That to me is the essential question. Does it affect one's interpretation and appreciation of her music to know that she wasn't a Kentucky coal miner's daughter? Does it somehow cheapen or otherwise taint what she has created?
Comments, as always, are welcome.

Energy Drinks

A poor excuse for a post, but a comment on my recent addiction to energy drinks to keep the flow going:

Friday, August 17, 2007

Strange Music

This post began evolving when my son Jordan brought home a Melodica. The prusuit of Melodica music led to the discovery of Augustus Pablo, a dub & Reggae artist who was perhaps the first person to use the Melodica as a serious instrument. They were apparently used, much like recorders, to teach music in Jamaican schools.

It continued to develop as we headed east to Missoula and visited a friend with an entire Javanese Gamelan in her daughter's bedroom (the daughter had been strategically relocated to Australia).

Then the party with the theramin (dealt with earlier).

And for some reason coming to rest with memories of seeing Artis perform in Seattle in the 70's around Pioneer Square. Thoughts of this remarkable performer brought memories of some wonderful youthful days in the town by the sound.

Tuesday, August 14, 2007


The Hours and the Times - a strange little dialog film about the fictionalized relationship between Brian Epstein and John Lennon during a trip to Barcelona shortly after the birth of Julian in 1963. What creates the drama is the sexual tension between Lennon and Epstein, who was gay. Great bathtub scene. And the faux pax of watching Bergman's The Silence, released in September, in April. Pesky details.

Inside and Other Short Fiction: Japanese Women by Japanese Women, edited by Ruth Ozeki, author of two really good novels - My Year of Meats and All Around Creation, who lives just up the road on an island off Vancouver, BC. Short fiction by new Japanese women writers. The story Piss by Yuzuki Moroi blew my mind, evading any and all expectations I had.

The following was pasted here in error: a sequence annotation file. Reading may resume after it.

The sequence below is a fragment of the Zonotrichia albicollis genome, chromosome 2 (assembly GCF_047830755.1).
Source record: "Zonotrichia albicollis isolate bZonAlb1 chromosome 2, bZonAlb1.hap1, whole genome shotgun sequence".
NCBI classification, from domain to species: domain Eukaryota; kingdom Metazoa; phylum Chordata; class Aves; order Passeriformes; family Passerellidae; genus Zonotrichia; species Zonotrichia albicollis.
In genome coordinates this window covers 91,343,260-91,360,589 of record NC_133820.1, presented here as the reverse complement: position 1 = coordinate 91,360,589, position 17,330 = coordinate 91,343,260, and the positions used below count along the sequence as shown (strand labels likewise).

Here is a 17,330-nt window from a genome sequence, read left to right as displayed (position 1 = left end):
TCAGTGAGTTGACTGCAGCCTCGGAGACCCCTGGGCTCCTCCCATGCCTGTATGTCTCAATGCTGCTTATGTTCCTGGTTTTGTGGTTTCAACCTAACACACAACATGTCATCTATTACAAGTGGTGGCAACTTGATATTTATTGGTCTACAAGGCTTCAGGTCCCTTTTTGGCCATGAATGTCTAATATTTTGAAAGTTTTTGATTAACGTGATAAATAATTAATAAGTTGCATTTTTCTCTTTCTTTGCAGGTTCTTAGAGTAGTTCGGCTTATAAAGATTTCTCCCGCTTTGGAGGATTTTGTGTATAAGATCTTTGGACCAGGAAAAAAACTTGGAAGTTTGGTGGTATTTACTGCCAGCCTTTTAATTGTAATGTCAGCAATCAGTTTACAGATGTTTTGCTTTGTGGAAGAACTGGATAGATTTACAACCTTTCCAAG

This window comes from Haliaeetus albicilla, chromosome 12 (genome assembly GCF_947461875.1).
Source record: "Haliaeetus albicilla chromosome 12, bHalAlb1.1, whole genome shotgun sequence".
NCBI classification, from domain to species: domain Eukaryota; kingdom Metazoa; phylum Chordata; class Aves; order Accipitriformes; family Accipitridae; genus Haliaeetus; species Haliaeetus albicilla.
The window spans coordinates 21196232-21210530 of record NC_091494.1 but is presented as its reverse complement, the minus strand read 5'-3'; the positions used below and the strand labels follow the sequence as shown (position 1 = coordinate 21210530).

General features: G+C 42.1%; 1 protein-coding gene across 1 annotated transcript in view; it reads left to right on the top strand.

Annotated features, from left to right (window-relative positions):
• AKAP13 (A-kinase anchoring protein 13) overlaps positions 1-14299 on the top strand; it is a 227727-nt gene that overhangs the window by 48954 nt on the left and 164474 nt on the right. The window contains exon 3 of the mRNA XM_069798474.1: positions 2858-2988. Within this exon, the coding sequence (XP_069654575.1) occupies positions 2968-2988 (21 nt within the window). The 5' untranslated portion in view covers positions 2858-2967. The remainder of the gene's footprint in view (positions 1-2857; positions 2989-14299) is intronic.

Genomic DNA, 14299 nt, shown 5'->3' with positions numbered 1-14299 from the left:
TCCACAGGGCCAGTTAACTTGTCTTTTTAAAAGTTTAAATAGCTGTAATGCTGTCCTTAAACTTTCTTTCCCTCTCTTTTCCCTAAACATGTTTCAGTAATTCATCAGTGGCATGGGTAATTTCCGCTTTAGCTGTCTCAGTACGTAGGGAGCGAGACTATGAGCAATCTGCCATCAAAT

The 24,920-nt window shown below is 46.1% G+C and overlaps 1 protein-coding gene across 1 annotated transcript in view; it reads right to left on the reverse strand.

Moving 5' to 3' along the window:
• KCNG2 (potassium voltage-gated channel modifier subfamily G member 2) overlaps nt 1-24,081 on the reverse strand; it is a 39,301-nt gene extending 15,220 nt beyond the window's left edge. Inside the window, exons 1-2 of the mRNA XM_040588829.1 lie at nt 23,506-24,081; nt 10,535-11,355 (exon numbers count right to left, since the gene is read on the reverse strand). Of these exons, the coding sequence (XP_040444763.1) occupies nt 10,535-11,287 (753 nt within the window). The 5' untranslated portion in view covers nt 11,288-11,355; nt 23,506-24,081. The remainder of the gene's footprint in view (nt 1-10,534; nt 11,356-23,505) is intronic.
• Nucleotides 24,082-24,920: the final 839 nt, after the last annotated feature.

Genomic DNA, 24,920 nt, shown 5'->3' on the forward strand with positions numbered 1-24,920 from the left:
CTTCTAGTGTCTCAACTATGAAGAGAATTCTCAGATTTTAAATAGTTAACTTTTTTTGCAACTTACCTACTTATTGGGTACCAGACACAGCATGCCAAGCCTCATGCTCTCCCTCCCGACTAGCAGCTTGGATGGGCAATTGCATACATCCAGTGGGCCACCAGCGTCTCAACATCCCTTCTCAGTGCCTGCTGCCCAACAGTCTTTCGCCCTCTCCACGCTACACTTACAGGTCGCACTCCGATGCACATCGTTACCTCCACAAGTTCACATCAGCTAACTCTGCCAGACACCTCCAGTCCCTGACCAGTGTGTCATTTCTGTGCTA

The Gods Drink Whiskey by Stephen Asma. What's a Chicago boy doing teaching Buddhism in Cambodia? Invigorating blend of Dharma and adventure. Intelligent, articulate, and investigative. Explores in some detail the horrifying effects of the Khmer Rouge on Cambodian culture. Chinese communism accelerated.

Bangkok Tatoo by John Burdett. WTF????

Monday, August 13, 2007

Billy Collins

I'm not a huge Billy Collins fan (New York School lite) but this (and others at this site) are "cute." And, unfortunately, true. (thanks to Miguel)


They showed up, univited, at a party recently. One of the all time masters at work:

Back from Montana

and rested. Weddings, fires, dental floss, fishing, jazz, friends, family. Visited Joanie's brother's gravesite in Pony. Incredible place, Montana.